And that’s how I came to have a chapter in my life called, “The Corruption of the Innocent and the Redemption of a devil.”

Normal, shorter posts resume tomorrow. Any feedback on the story, whether love or hate or stuff in between is welcome and appreciated. The Elusive is right when she says that makes me sound desperate… 😉

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About brianmpei

Stumbling towards what comes next.
This entry was posted in Confession, God, love, Rambling, Reflective. Bookmark the permalink.

13 Responses to The Corruption of the Innocent & The Redemption of a devil, an ending

  1. Rachael says:

    I LOVE this story!!!!! I think you should get it published. Except I would like to see this as more of a chapter in the book of your life. And I don’t mean that metaphorically, I mean you need to write a book about your life. ASAP. You are a great storyteller, easy to identify with, and you tell it like it is. I could go on to say more, but then your ego wouldn’t fit through the door, and I’d hate to see you confined to your house…

  2. Rachael says:

    I just reread your disclaimer “a maybe true or maybe purely fictional tale…”, and even if this is a version of your life that has been elaborated upon, or whatever, you should still write a book. The difference is merely in the genre.

  3. brianmpei says:

    Thanks Rachael. My fictional life is almost as exciting as my real life. You’ve written some great stuff yourself! No worries on the ego, my daughter takes care of that!

  4. TJ says:

    Ok…this almost makes up for the Gomer story the Elusive had to endure on Sunday….almost….
    And I’d guess this is partially fictional, cuz ya still got a bit ‘o the divil in ye by the twinkle in yer eye and the twist to yer grin when ye starts with “I’ll tell you a story…”
    Book please…series….trilogy…I’m in line for a copy.

  5. sweetlybroken says:

    Book, please……I’ll be second in line. GREAT story.

  6. brianmpei says:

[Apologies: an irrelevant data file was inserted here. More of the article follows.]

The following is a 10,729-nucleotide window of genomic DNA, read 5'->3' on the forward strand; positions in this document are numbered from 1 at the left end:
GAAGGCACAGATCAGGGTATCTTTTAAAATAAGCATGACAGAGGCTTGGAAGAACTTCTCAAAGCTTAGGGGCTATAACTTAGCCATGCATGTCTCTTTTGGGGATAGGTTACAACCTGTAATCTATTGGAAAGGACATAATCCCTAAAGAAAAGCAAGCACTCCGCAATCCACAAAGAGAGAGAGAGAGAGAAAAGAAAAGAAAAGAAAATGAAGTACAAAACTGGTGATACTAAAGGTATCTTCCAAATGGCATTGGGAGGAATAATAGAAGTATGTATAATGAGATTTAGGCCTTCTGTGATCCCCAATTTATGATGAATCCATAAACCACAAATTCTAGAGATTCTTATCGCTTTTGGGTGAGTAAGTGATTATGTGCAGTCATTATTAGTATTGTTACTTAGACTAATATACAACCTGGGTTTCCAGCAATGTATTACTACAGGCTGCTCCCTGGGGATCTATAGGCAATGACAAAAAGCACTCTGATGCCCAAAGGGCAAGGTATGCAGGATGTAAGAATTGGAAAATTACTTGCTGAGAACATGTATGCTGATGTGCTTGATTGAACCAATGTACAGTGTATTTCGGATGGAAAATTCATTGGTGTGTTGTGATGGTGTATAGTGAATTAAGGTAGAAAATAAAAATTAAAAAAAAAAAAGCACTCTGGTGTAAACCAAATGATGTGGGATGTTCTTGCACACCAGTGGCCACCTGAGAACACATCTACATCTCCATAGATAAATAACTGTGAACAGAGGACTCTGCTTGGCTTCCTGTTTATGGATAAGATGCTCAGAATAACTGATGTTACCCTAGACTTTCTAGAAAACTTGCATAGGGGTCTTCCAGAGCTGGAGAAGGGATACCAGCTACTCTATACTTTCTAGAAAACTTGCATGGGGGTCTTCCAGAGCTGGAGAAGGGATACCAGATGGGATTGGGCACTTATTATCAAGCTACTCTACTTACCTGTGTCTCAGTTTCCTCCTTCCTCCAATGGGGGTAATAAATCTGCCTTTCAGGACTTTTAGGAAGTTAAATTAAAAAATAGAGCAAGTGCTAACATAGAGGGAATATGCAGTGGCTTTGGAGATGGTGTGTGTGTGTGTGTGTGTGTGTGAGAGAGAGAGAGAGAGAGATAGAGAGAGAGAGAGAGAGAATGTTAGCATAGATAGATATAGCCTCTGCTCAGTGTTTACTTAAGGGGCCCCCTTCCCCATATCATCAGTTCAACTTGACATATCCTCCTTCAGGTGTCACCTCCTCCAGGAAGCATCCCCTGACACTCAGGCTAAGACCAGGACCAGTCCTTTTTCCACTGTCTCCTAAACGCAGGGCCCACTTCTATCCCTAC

Thanks TJ and Sweetly for the kind words and for sticking it out through all the parts ’til I finally found the end. You both have more stories to be told than I’ve even thought of telling!

  7. Nancy says:

    You must continue to write. Beginning with the story you wrote for confirmation, your story that was published at good ole LLCC, an all you have written for your blog, fiction or not, I have enjoyed. You have been blessed with a true gift.

  8. brianmpei says:

    Thanks Nance, but of course you are biologically predisposed to say things like that. I wrote a story for confirmation??? I remember my secret agent spie fiction from grade 5 that I co-authored and used all my classmates, except the ones I didn’t like, as characters but I don’t remember a story for confirmation. Hmmmmm.

    I’ve got a weekly gig that keeps me writing and my wife cringing. No worries.

  9. BrianD says:

    WOW!!! That was well written as always.

    I have a couple of comments. First of all, I get the redemption part, but the corruption of the innocent only occurred due to the innocent’s willingness and readiness to be corrupted. Had you not been there for part of it, it would have been the host of the party, or someone else. Rather, I would focus on the fact that God used her and her friends to break you prior to her fall into corruption. She entered a world she wanted to enter. You entered a world you wanted to enter after you began to understand it, then like all who become believers, you began leaving the old world behind. The great part of the story, if it is true, is that after the events described in this chapter of life, you began a quest to lead others to their redemption as well.

    Secondly, this is why that whole unequally yoked thing is mentioned.